A magnitude 6.9 earthquake has struck off Indonesia's Java island, rocking the capital, Jakarta. After initially urging people in coastal areas to move to higher ground, officials later ended a tsunami warning.
Indonesia was rocked by a powerful 6.9 magnitude earthquake on Friday, striking near the islands of Sumatra and Java.
The country's geophysics agency initially issued a tsunami warning, but lifted it a few hours later once it appeared that coastal regions were no longer in danger.
The quake hit shortly after 7 p.m. local time (1203 UTC), causing buildings in the capital, Jakarta, to sway for nearly a minute. Television footage showed people running out of the city's high-rise buildings.
The United States Geological Survey (USGS) said the quake hit at a depth of 52 kilometers (32 miles), off the southwestern coast of Java. Indonesia's disaster agency said it was stronger than the USGS assessment, pegging the quake at a 7.4 magnitude.
Several hours after the jolt, authorities confirmed that four people were killed — including one man who fell to his death while trying to flee his house — and several more were injured.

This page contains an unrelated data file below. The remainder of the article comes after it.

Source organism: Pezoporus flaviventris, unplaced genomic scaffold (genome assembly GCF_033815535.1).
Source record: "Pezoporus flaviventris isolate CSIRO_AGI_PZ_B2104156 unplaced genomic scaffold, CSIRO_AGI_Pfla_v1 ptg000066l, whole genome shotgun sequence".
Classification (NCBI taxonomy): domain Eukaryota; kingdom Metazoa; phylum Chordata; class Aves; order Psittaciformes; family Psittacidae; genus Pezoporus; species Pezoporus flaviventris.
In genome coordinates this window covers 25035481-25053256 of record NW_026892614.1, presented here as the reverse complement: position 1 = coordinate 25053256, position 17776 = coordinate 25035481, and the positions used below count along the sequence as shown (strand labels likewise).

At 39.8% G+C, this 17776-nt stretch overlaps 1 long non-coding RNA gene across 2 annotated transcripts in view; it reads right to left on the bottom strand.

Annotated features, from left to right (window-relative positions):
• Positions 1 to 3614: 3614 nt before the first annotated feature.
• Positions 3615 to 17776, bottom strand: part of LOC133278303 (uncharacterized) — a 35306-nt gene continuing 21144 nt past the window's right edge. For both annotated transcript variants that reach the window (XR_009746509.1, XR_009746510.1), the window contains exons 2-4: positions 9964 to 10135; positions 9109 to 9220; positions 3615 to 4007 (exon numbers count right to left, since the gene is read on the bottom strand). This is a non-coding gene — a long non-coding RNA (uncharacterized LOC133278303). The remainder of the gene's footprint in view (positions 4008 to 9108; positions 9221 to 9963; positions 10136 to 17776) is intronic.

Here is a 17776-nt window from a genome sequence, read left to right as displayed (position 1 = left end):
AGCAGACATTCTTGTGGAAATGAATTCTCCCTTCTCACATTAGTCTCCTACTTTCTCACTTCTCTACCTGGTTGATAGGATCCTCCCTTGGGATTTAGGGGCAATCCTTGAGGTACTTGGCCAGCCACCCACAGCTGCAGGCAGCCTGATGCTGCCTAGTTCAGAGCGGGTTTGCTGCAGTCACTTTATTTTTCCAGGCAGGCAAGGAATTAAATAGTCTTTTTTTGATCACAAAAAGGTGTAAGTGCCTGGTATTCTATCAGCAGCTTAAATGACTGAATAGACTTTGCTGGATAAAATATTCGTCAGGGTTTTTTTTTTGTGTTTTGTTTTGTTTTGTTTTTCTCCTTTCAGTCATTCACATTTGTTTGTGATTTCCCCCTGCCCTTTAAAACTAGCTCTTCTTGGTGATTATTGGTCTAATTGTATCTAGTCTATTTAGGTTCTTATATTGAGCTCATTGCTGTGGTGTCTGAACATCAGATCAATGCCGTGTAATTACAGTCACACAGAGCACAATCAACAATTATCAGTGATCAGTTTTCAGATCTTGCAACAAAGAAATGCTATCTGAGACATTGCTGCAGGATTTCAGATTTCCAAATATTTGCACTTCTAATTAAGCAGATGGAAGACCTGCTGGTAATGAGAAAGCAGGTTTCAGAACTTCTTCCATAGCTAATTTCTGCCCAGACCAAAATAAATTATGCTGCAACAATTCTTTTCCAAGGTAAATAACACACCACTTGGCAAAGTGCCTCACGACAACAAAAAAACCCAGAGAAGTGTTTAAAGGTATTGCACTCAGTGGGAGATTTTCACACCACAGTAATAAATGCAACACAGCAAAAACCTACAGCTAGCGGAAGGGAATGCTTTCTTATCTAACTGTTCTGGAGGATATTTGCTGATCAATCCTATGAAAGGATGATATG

Indonesia regularly experiences earthquakes due to its position on the Ring of Fire in the Pacific Ocean, where tectonic plates frequently collide.
At least two people were killed and thousands were forced from their homes when a major 7.3 magnitude quake hit the Maluku islands earlier this month.
Last year, 2,200 people were killed when a 7.5 magnitude earthquake and subsequent tsunami struck Palu on the island of Sulawesi. In December 2004, a massive 9.1 magnitude earthquake struck off the coast of Sumatra and triggered a tsunami that killed some 220,000 people across the Indian Ocean, including around 170,000 in Indonesia.
rs/amp (AFP, AP, dpa, Reuters)